Luke Shimp's menagerie is growing. To his expanding collection of Red Cow burger joints, he's about to add Red Rabbit, an Italian/Mediterranean influenced eatery with chef Todd Macdonald at the helm. They've rehabbed an old 1906 auto shop building in the North Loop (on what one might say is a "hot" corner with Sex World and Choice nightclub as neighbors) and I happened to pop by during their training to sneak a peek. Check it out!
The restaurant is divided into two spaces, the front room is the bar which runs the whole length of the room. There's enough beer here, but the focus is more on wine and cocktails. They're trying a new wine saver system that reads and adjusts the oxygen in the wine bottles to give you the freshest sip in your glass. There will be some 42 wines by the glass, half are $10 or under.
The other side of the bar includes banquet seating (with lots of outlets at foot level) and booths. The wall is decked in a custom felted wallpaper that has sound dampening properties, which is nice.
On the very end of the bar, there's a door to the outdoor patio, plus a garage window that will roll up for a summertime two-seater bar.
Shimp loved the age of the walls and wanted to keep things as real and rough as they were, so there's a lot of patchy brick and exposed mechanicals that give it an industrial touch. "The history of the building in this neighborhood is something you can feel and see, I love that. When we were digging out the back patio area, we found part of another old building on the site that must have been a burlesque hall, so we incorporated it in the back wall," Shimp said.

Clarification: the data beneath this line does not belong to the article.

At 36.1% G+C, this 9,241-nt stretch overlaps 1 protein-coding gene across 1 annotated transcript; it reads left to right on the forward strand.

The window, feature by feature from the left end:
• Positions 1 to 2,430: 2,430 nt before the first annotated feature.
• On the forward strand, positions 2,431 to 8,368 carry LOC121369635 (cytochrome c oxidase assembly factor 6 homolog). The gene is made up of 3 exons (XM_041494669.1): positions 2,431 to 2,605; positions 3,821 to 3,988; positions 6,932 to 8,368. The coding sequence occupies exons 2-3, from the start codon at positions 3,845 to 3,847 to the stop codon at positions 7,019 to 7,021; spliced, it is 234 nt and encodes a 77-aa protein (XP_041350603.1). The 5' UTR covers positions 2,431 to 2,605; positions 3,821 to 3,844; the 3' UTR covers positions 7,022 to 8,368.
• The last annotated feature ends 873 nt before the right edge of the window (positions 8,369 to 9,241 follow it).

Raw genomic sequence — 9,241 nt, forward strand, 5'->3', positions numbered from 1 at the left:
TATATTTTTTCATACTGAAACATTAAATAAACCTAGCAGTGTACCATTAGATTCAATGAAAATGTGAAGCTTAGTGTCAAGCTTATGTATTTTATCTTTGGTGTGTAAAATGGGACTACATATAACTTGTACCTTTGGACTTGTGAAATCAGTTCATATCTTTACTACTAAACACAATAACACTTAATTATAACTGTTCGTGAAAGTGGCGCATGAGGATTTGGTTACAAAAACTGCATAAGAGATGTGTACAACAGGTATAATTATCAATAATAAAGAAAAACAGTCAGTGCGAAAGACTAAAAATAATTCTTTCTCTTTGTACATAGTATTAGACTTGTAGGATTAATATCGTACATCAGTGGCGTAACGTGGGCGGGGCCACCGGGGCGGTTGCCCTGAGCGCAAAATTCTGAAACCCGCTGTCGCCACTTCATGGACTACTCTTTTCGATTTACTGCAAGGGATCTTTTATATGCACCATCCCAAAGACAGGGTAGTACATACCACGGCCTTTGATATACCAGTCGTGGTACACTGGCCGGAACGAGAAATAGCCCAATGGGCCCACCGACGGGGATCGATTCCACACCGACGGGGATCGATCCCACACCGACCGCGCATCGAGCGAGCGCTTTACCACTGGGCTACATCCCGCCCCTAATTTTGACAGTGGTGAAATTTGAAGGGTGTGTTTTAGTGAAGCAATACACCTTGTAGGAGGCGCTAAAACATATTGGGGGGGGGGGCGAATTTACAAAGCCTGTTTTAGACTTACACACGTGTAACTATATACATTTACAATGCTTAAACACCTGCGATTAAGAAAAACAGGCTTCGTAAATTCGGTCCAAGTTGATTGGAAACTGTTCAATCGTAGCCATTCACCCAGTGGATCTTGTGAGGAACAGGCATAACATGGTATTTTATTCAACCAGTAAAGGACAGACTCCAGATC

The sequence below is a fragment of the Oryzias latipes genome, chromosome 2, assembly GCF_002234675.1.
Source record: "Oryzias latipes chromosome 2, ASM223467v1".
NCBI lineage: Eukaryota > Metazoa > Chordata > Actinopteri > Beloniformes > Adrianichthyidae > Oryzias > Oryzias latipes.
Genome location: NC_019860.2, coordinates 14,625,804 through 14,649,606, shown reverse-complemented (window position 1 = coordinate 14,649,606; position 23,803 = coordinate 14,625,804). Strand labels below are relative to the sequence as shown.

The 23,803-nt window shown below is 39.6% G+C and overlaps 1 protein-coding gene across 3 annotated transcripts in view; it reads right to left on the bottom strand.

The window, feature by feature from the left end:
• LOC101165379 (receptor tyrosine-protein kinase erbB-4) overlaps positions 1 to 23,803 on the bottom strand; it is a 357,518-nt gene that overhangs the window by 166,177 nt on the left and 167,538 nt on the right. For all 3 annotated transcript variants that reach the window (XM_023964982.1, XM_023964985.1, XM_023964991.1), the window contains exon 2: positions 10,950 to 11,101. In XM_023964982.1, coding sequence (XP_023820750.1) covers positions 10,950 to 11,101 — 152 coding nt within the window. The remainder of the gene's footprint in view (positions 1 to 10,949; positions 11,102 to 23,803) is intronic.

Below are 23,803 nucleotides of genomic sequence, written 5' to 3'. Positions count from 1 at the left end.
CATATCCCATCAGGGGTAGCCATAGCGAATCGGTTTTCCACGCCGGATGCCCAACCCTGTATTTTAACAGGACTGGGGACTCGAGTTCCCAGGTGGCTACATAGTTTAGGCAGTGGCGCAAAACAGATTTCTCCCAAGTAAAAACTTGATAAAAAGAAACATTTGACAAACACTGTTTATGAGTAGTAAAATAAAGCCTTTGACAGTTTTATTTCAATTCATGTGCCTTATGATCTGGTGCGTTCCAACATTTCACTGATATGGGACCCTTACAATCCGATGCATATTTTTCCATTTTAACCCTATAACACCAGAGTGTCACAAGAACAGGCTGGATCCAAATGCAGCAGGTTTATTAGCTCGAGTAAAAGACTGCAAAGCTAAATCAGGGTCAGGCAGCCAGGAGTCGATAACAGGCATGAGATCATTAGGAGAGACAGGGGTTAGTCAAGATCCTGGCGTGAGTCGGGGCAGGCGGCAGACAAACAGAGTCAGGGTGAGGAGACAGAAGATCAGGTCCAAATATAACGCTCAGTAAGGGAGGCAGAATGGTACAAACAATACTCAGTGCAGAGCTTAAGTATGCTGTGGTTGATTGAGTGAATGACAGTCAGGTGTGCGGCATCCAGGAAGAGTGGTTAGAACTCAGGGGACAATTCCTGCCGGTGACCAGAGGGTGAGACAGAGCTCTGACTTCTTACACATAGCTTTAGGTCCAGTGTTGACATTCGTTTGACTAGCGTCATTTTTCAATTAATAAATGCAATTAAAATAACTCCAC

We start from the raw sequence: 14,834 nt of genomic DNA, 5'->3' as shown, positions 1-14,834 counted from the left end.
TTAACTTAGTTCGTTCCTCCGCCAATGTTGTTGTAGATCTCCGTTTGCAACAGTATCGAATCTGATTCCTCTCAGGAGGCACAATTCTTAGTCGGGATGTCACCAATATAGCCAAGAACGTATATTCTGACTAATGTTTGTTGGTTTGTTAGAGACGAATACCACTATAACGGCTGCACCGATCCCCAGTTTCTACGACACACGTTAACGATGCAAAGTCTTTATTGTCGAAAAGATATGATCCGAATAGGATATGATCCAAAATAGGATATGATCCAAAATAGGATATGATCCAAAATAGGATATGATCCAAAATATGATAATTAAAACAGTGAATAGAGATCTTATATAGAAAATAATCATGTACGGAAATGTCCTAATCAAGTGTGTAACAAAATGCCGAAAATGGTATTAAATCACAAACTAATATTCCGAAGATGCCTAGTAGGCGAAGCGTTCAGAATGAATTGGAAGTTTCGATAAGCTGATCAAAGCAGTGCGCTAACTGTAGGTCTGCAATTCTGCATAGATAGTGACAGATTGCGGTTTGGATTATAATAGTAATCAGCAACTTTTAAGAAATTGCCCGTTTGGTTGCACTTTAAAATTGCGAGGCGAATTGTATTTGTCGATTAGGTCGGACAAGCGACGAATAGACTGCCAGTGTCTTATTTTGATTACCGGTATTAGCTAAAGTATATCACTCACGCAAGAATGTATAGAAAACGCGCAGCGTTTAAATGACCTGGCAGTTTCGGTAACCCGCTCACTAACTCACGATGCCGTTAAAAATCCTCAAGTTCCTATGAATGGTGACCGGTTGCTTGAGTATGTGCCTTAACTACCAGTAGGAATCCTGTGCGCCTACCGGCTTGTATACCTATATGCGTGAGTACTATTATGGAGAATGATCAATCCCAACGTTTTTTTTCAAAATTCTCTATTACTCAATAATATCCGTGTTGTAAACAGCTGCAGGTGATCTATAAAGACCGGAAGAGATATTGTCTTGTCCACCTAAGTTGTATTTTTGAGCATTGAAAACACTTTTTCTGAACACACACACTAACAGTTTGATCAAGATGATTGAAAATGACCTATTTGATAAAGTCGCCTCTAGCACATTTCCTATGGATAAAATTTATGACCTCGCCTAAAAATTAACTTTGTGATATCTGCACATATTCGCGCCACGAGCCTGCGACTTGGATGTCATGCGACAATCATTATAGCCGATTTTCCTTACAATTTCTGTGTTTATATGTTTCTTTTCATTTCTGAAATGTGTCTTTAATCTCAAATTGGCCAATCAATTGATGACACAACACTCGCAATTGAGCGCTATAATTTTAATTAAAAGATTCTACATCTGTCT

But he also wanted comfort and a bit of a softer tone, so the other side of the dining room is more styled. Instead of barnwood, they used charred cedar planks on the walls. There's an light design tie to Red Cow, but this place clearly has a more elegant feel.
There is nice amount of seating options, from tables to booths and banquets, plus there's a semi-private area with a big long table and colorful Italian glass chandelier above it (all my pics of that sucked).
Red Rabbit drinks
The Drinks! Barman Ian Lowther was training a few cocktails with his new crew. The long and slender drink he made was a light vermouth and tonic made with Cocchi Americano and house tonic, "I think this is going to be popular, it's so light and refreshing but full of flavor," Lowther said. The other beauty was a specialty creation called Bittersweet Symphony which has Martin Miller Westbourne gin and Aperitivo Select, "It's an Italian spirit from Venice that we're getting exclusively for a few months. It just gives this drink a nice lift." That little book in the lead photo is the bar menu, which is a bound booklet outlining their libation selections, but also providing their recipe for limoncello, a little history of the Negroni, and some cheeky illustrations that will make it hard to keep from slipping into a purse here and there (ahem).
Plates of food at Red Rabbit
The Food: The kitchen was cranking out dishes for the staff to taste and learn. I was happy to see some big meatballs with a chunky tomato sauce, pizzas coming out of the wood oven, and a generous bowl of gemelli and shrimp. I was very interested in the grain salad with farro and rutabaga with a swipe of creme fraiche, and hello: that's chicken parm. Chicky chicky parm parm with legit reggiano, fontina, and mozzerella on top. The good smells were killing me, and if I hadn't had a dinner to go to, I might have just run amok with my fork.
Hungry yet? Here's a bad pic of the menu just to tease you a bit more and give you an idea of what you're in for when the place opens up on Dec. 20 for lunch and dinner daily. Get hungry!!